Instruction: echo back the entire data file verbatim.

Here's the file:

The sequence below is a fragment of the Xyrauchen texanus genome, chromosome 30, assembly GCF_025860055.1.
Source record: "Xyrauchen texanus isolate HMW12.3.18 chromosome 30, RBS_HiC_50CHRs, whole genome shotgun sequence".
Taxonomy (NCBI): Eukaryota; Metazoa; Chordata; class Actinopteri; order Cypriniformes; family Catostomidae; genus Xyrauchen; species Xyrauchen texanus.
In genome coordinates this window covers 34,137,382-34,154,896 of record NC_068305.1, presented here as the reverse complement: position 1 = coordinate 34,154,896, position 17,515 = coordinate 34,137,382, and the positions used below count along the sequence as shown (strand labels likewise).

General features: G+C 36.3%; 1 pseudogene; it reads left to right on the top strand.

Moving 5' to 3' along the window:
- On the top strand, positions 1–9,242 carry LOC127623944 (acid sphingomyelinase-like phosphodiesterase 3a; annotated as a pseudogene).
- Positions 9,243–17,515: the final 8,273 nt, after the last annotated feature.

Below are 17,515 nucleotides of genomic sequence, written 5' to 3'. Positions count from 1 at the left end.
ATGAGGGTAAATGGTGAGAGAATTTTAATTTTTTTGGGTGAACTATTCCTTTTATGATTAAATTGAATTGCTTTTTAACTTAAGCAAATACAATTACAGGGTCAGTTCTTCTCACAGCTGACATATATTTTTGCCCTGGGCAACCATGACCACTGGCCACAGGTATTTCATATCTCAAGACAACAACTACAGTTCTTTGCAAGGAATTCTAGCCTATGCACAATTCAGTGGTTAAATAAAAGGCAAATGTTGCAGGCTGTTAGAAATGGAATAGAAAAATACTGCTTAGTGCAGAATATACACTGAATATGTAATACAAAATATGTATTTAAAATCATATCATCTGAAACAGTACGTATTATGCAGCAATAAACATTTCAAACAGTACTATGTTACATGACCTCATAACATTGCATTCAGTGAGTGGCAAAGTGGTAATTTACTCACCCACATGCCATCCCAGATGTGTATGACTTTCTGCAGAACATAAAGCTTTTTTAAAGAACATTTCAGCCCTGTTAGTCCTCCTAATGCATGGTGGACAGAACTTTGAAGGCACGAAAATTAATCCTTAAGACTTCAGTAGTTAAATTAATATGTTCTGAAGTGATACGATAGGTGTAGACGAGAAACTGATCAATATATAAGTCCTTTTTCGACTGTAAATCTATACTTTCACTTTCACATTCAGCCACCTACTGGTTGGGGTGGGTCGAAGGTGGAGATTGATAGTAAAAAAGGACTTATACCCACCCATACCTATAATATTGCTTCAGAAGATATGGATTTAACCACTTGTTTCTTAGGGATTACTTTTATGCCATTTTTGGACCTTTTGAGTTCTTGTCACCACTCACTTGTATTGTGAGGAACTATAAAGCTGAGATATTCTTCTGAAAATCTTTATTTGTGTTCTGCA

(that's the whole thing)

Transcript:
The sequence below is a fragment of the Xyrauchen texanus genome, chromosome 30, assembly GCF_025860055.1.
Source record: "Xyrauchen texanus isolate HMW12.3.18 chromosome 30, RBS_HiC_50CHRs, whole genome shotgun sequence".
Taxonomy (NCBI): Eukaryota; Metazoa; Chordata; class Actinopteri; order Cypriniformes; family Catostomidae; genus Xyrauchen; species Xyrauchen texanus.
In genome coordinates this window covers 34,137,382-34,154,896 of record NC_068305.1, presented here as the reverse complement: position 1 = coordinate 34,154,896, position 17,515 = coordinate 34,137,382, and the positions used below count along the sequence as shown (strand labels likewise).

General features: G+C 36.3%; 1 pseudogene; it reads left to right on the top strand.

Moving 5' to 3' along the window:
- On the top strand, positions 1–9,242 carry LOC127623944 (acid sphingomyelinase-like phosphodiesterase 3a; annotated as a pseudogene).
- Positions 9,243–17,515: the final 8,273 nt, after the last annotated feature.

Below are 17,515 nucleotides of genomic sequence, written 5' to 3'. Positions count from 1 at the left end.
ATGAGGGTAAATGGTGAGAGAATTTTAATTTTTTTGGGTGAACTATTCCTTTTATGATTAAATTGAATTGCTTTTTAACTTAAGCAAATACAATTACAGGGTCAGTTCTTCTCACAGCTGACATATATTTTTGCCCTGGGCAACCATGACCACTGGCCACAGGTATTTCATATCTCAAGACAACAACTACAGTTCTTTGCAAGGAATTCTAGCCTATGCACAATTCAGTGGTTAAATAAAAGGCAAATGTTGCAGGCTGTTAGAAATGGAATAGAAAAATACTGCTTAGTGCAGAATATACACTGAATATGTAATACAAAATATGTATTTAAAATCATATCATCTGAAACAGTACGTATTATGCAGCAATAAACATTTCAAACAGTACTATGTTACATGACCTCATAACATTGCATTCAGTGAGTGGCAAAGTGGTAATTTACTCACCCACATGCCATCCCAGATGTGTATGACTTTCTGCAGAACATAAAGCTTTTTTAAAGAACATTTCAGCCCTGTTAGTCCTCCTAATGCATGGTGGACAGAACTTTGAAGGCACGAAAATTAATCCTTAAGACTTCAGTAGTTAAATTAATATGTTCTGAAGTGATACGATAGGTGTAGACGAGAAACTGATCAATATATAAGTCCTTTTTCGACTGTAAATCTATACTTTCACTTTCACATTCAGCCACCTACTGGTTGGGGTGGGTCGAAGGTGGAGATTGATAGTAAAAAAGGACTTATACCCACCCATACCTATAATATTGCTTCAGAAGATATGGATTTAACCACTTGTTTCTTAGGGATTACTTTTATGCCATTTTTGGACCTTTTGAGTTCTTGTCACCACTCACTTGTATTGTGAGGAACTATAAAGCTGAGATATTCTTCTGAAAATCTTTATTTGTGTTCTGCA